If CIA pwned SSCI in that SCIF, then it should make this material (at least the draft reports, before they got moved over to SSCI’s own SCIF) FOIA-able.

So either CIA should be prosecuted for hacking SSCI. Or it should hand over the last draft of the report that resided on servers it felt free to hack into.

10 replies
  1. Cujo359 says:

    A question that occurs to me for no particular reason other than experience: Who is the classification authority for this document? Is it a congressional agency, or did the CIA have at least that much control?

  2. What Constitution? says:

    @Cujo359: Dick Cheney. Oh, wait, I thought you asked who is responsible for it being classified, but I see you actually only asked who had the authority to do it. That would be John Brennan.

  3. rg says:

    “…then it guts [the] argument that the Torture Report is a Congressional document”.

    If the document were stolen (or a copy made), it (the Torture Report)still is a Congressional document. However if the Agency made a copy of the report, or made records of what documents were examined then those would be Agency records and would be subject to FOIA. (Doesn’t all this would depend on what your definition of “is” is?)

  4. orionATL says:

    “so either… or…”

    hey, why not both :)

    as to the specifics of cia’s foi response (did doj participate in both situations by chance?),

    it’s just the natsec bogs doing what they’ve done dozens of times in the last decade, playing whichever side of the street benefits their legal need, which is always the same need – keep secret, cover up, misdirect.

  5. Frank33 says:

    I vote for prosecuting the torturers who are also liars, and who are deceiving Senators, which makes Congressional oversight impossible. Plus as a bonus they are illegal hackers. Barrett Brown was charged with 100 years worth of prison time for far less “illegal” hacking. And make the torturers names public so they never torture again.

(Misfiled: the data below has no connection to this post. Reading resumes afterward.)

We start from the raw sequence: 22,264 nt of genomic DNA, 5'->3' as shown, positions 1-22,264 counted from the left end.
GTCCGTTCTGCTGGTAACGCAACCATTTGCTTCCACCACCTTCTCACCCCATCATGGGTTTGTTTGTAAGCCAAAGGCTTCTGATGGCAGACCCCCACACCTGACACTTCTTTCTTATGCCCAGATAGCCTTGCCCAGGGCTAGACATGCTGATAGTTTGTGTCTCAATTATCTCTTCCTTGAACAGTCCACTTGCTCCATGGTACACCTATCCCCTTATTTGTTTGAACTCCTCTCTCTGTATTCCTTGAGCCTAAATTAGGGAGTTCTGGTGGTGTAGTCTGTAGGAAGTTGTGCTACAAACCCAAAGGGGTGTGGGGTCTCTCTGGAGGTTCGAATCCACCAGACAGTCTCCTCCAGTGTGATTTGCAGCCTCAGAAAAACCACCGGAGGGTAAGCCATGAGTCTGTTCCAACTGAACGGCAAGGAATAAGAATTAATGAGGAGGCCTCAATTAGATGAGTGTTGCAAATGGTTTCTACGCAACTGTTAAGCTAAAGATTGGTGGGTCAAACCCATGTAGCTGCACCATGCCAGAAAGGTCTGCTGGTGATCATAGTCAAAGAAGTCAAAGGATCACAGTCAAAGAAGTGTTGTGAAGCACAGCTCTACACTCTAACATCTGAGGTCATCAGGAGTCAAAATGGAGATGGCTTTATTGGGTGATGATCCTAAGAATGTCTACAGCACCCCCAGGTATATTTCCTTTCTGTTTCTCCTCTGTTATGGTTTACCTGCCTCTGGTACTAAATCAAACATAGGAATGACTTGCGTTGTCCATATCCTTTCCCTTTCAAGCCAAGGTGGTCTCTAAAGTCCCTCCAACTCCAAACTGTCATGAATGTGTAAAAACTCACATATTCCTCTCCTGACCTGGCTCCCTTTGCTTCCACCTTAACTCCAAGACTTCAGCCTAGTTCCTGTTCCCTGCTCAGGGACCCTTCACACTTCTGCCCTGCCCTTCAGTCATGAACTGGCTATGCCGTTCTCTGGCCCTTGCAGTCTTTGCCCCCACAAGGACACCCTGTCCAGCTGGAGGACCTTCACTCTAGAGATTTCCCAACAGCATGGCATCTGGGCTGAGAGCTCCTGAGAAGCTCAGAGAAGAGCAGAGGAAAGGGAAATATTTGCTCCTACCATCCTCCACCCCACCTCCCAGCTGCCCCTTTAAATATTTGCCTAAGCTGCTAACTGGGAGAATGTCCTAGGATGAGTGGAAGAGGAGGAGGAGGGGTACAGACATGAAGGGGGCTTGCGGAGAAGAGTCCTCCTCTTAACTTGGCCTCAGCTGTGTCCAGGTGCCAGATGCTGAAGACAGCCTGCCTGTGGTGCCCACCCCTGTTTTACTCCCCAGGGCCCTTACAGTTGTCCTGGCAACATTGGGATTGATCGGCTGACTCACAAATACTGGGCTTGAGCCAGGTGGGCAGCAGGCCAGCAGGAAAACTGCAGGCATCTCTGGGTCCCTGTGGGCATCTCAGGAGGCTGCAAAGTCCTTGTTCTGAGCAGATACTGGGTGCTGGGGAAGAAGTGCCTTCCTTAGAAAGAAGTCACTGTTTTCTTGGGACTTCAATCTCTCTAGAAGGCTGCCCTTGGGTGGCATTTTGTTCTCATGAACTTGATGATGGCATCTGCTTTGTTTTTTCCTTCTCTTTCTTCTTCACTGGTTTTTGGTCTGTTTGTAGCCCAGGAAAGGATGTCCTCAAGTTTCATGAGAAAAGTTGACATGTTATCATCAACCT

Who do these goons think they are? The Gestapo?

  6. TarheelDem says:


    Who do these goons think they are? The Gestapo?

    Despite the appeal to Godwin’s Law, this deserves some snark. They think they are better at what they do than the Gestapo. They try not to keep records.

  7. Anonsters says:

    In determining whether an agency has sufficient “control” over a record to transform the record into an “agency record” and thus make it subject to FOIA, the D.C. Circuit considers four factors:

    (1) the intent of the document’s creator to retain or relinquish control over the records; (2) the ability of the agency to use and dispose of the record as it sees fit; (3) the extent to which agency personnel have read or relied upon the document; and (4) the degree to which the document was integrated into the agency’s record system or files.

    So it’s not as simple as “did SSCI have complete control over their documents or did CIA meddle with them somehow?”